It's Super Bowl week on the Left Coast but the number one topic of conversation is not the Broncos or the Panthers, it's Hillary versus Bernie. That's a big change from three months ago, when we talked about the Warriors and the awfulness of Donald Trump. But now we have a real contest for the Democratic nomination.
The Hillary versus Bernie controversy divides Berkeley households. While there are many females who argue that Clinton deserves a shot because "It's time the US elected a woman President," there are plenty of others who support Sanders.
Many Berkeley residents knew Hillary, in 1971, when she did a legal internship at the liberal Oakland law firm of Truehaft, Walker, and Burnstein. From that and other contacts, Berkeleyites like Clinton but many believe she is not as liberal as she once was. In contrast, Bernie Sanders never lived here but some activists knew him when he was involved in organizations such as the Student Nonviolent Coordinating Committee and Students for a Democratic Society. Almost without exception, Berkeleyites accept Bernie as a liberal.
There are two lines of thought: whether major social change can happen suddenly or must occur incrementally. The other is whether Clinton or Sanders has the best chance of beating the Republican nominee.
Many Berkeley Democrats ask, "How is Bernie going to accomplish his agenda?" They accept the legitimacy of leveling the playing field and getting big money out of politics, but doubt that Bernie can accomplish this.
Clinton leads with voters who value her experience. At the January 17th Democratic debate, when asked what she would do in her first 100 days in office, Clinton replied, "I would work quickly to present to the Congress my plans for creating more good jobs in manufacturing, infrastructure, clean and renewable energy, raising the minimum wage, and guaranteeing, finally, equal pay for women's work... I would also be presenting my plans to build on the Affordable Care Act."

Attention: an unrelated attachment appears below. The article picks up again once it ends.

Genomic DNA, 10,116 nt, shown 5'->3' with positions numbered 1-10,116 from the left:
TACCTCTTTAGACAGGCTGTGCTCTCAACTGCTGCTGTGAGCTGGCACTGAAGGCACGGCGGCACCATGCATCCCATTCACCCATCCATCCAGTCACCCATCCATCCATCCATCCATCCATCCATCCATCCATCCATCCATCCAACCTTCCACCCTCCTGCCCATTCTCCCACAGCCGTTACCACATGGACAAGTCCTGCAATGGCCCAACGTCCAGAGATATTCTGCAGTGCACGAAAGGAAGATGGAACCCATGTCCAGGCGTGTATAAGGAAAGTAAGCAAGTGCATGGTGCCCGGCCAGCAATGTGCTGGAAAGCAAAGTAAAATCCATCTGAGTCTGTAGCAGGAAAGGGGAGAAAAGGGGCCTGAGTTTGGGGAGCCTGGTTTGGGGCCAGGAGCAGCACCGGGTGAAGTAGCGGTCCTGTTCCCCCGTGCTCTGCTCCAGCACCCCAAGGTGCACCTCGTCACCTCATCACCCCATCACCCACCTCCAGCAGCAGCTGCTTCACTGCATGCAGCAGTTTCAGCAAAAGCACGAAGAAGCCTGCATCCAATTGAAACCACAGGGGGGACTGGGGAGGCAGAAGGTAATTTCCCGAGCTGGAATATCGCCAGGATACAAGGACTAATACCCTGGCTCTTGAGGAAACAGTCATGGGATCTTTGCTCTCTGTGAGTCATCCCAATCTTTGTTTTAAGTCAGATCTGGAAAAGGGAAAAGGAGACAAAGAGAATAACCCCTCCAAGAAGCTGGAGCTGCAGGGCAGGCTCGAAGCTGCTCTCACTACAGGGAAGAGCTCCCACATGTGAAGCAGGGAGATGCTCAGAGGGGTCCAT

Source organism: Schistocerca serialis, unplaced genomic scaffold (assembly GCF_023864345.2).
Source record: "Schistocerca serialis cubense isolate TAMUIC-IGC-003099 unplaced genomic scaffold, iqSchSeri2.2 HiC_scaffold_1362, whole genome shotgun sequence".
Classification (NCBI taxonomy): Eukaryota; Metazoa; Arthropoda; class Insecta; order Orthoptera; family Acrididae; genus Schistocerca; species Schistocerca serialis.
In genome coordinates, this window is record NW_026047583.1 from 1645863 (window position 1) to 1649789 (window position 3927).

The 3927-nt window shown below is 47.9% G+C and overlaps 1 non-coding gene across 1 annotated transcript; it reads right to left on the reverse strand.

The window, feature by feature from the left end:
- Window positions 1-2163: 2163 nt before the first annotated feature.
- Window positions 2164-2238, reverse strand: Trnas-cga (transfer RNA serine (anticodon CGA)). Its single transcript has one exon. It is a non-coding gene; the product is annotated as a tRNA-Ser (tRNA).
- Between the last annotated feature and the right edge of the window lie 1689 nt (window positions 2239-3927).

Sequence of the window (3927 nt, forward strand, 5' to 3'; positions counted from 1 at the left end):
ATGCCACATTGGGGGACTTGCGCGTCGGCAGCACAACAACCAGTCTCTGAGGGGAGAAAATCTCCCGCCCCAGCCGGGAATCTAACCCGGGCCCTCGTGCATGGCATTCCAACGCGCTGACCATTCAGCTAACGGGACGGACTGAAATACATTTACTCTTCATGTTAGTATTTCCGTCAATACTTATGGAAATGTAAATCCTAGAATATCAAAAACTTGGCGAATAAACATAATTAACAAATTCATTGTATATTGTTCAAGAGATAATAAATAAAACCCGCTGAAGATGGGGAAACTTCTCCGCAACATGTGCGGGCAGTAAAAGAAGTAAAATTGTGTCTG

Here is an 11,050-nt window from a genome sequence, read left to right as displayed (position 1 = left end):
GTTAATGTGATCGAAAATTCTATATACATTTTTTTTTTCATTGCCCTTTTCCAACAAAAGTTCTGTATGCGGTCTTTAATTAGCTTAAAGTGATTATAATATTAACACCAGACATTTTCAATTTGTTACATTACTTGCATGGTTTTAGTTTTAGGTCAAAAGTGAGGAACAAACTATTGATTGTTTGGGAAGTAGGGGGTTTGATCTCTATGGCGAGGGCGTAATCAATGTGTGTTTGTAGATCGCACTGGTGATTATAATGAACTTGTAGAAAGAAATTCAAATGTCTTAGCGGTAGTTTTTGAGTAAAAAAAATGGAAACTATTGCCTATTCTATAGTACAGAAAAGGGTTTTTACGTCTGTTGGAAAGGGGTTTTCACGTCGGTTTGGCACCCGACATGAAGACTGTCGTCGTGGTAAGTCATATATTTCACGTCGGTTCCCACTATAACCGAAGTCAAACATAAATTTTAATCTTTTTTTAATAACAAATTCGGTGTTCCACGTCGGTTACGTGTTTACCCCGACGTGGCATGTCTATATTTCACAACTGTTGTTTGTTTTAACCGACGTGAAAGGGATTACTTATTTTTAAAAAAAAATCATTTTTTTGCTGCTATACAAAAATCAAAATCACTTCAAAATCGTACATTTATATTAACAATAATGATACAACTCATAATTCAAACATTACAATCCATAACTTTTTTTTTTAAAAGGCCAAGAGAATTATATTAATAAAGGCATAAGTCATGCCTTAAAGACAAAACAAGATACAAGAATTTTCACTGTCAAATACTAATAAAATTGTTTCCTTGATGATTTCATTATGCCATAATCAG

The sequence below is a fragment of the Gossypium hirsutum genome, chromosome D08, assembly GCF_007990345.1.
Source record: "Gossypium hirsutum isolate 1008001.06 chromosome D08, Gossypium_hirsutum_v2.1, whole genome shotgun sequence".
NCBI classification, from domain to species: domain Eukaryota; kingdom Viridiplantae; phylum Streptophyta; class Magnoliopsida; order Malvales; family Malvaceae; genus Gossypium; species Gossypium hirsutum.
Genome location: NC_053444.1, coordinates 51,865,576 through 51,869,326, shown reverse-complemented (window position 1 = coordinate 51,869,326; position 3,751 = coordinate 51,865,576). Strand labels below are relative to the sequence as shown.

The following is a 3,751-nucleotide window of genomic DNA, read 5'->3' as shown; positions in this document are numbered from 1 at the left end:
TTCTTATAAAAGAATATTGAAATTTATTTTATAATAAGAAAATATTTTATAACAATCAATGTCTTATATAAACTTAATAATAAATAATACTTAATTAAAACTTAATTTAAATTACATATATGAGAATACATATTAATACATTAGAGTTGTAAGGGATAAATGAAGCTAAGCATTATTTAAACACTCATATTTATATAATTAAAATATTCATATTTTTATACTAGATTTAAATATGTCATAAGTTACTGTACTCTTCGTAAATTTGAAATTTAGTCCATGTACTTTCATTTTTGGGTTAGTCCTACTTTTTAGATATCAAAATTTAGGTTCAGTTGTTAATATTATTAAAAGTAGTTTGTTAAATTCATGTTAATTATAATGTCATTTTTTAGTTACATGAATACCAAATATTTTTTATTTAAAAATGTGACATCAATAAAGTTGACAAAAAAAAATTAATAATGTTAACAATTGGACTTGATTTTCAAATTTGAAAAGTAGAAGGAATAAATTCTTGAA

In contrast, Sanders said, "So, what my first days are about is bringing America together, to end the decline of the middle class, to tell the wealthiest people in this country that yes, they are going to start paying their fair share of taxes, and that we are going to have a government that works for all of us, and not just big campaign contributors."
University of California Economics Professor Robert Reich observed the two candidates have contrasting views about how Presidents make decisions. He described Clinton's perspective as the president as "deal-maker-in-chief...by which presidents buy off or threaten powerful opponents." Reich described Sanders' perspective as a kind of "agitator-in-chief, " where the president mobilizes "the public to demand [big things] and penalize(s) politicians who don't heed those demands."
Clinton is running as an extension of President Obama. At the January 17th debate she said, "I want to be a president who takes care of the big problems and the problems that are affecting the people of our country everyday."
At the same debate Sanders said, "Very little is going to be done to transform our economy and to create the kind of middle class we need unless we end a corrupt campaign finance system which is undermining American democracy....And what we have got to do is create a political revolution which revitalizes American democracy, which brings millions of young people and working people into the political process.'
While some liberals question Sanders' "political revolution" notion, others remember that in the hardest slogging of the civil-rights era, Dr. Martin Luther King, Jr., called for a revolution of values: "We must rapidly begin ... the shift from a thing-oriented society to a person-oriented society. When machines and computers, profit motives and property rights, are considered more important than people, the giant triplets of racism, extreme materialism and militarism are incapable of being conquered."
This inevitably leads to the concern about electability: Who has the best chance of defeating the republican nominee?
Many Berkeley residents feel that Hillary has the best shot at beating Trump or Rubio or whomever. But in the latest Huffington Post ratings, Sanders beats Trump by 5.5 percent while Clinton beats Trump by 6.4 percent; Sanders beats Rubio by 4.5 percent, Clinton beats Rubio by .9 percent.
The "elephant in the room" are Hillary's unfavorability ratings. In a recent Gallup article pollster Frank Newport observed that Donald Trump has a 60 percent unfavorable rating, "he has a higher unfavorable rating than any nominated candidate from either of the two major parties going back to the 1992 election." Newport noted that Hillary Clinton has a 52 percent unfavorability rating compared to Bernie Sanders 31 percent. (Among Democrats Sanders "net favorable rating" is 4 points higher than Clintons. 53 percent to 49 percent.)
The good news is that we have a real contest for the Democratic nomination and we will have lots of opportunity to talk about this between now and the July Democratic convention.